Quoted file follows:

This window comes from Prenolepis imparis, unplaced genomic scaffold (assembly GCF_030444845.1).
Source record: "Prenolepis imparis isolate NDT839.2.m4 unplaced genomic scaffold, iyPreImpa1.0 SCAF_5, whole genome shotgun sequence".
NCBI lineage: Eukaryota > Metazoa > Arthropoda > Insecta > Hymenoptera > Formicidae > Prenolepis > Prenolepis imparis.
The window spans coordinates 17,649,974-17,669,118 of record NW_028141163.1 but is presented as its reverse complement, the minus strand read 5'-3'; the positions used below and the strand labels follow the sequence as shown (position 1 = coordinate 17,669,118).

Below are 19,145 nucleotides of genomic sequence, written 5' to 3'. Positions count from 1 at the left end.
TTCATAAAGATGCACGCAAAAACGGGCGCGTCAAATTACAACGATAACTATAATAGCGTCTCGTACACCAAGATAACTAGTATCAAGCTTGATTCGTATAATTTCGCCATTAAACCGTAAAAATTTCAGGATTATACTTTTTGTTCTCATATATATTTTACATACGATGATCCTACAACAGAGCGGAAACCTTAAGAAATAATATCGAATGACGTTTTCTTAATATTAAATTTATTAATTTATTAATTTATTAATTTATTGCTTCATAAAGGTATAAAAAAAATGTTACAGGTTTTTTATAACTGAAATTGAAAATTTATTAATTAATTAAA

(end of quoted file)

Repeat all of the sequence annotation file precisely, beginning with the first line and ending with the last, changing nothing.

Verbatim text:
This window comes from Prenolepis imparis, unplaced genomic scaffold (assembly GCF_030444845.1).
Source record: "Prenolepis imparis isolate NDT839.2.m4 unplaced genomic scaffold, iyPreImpa1.0 SCAF_5, whole genome shotgun sequence".
NCBI lineage: Eukaryota > Metazoa > Arthropoda > Insecta > Hymenoptera > Formicidae > Prenolepis > Prenolepis imparis.
The window spans coordinates 17,649,974-17,669,118 of record NW_028141163.1 but is presented as its reverse complement, the minus strand read 5'-3'; the positions used below and the strand labels follow the sequence as shown (position 1 = coordinate 17,669,118).

Below are 19,145 nucleotides of genomic sequence, written 5' to 3'. Positions count from 1 at the left end.
TTCATAAAGATGCACGCAAAAACGGGCGCGTCAAATTACAACGATAACTATAATAGCGTCTCGTACACCAAGATAACTAGTATCAAGCTTGATTCGTATAATTTCGCCATTAAACCGTAAAAATTTCAGGATTATACTTTTTGTTCTCATATATATTTTACATACGATGATCCTACAACAGAGCGGAAACCTTAAGAAATAATATCGAATGACGTTTTCTTAATATTAAATTTATTAATTTATTAATTTATTAATTTATTGCTTCATAAAGGTATAAAAAAAATGTTACAGGTTTTTTATAACTGAAATTGAAAATTTATTAATTAATTAAA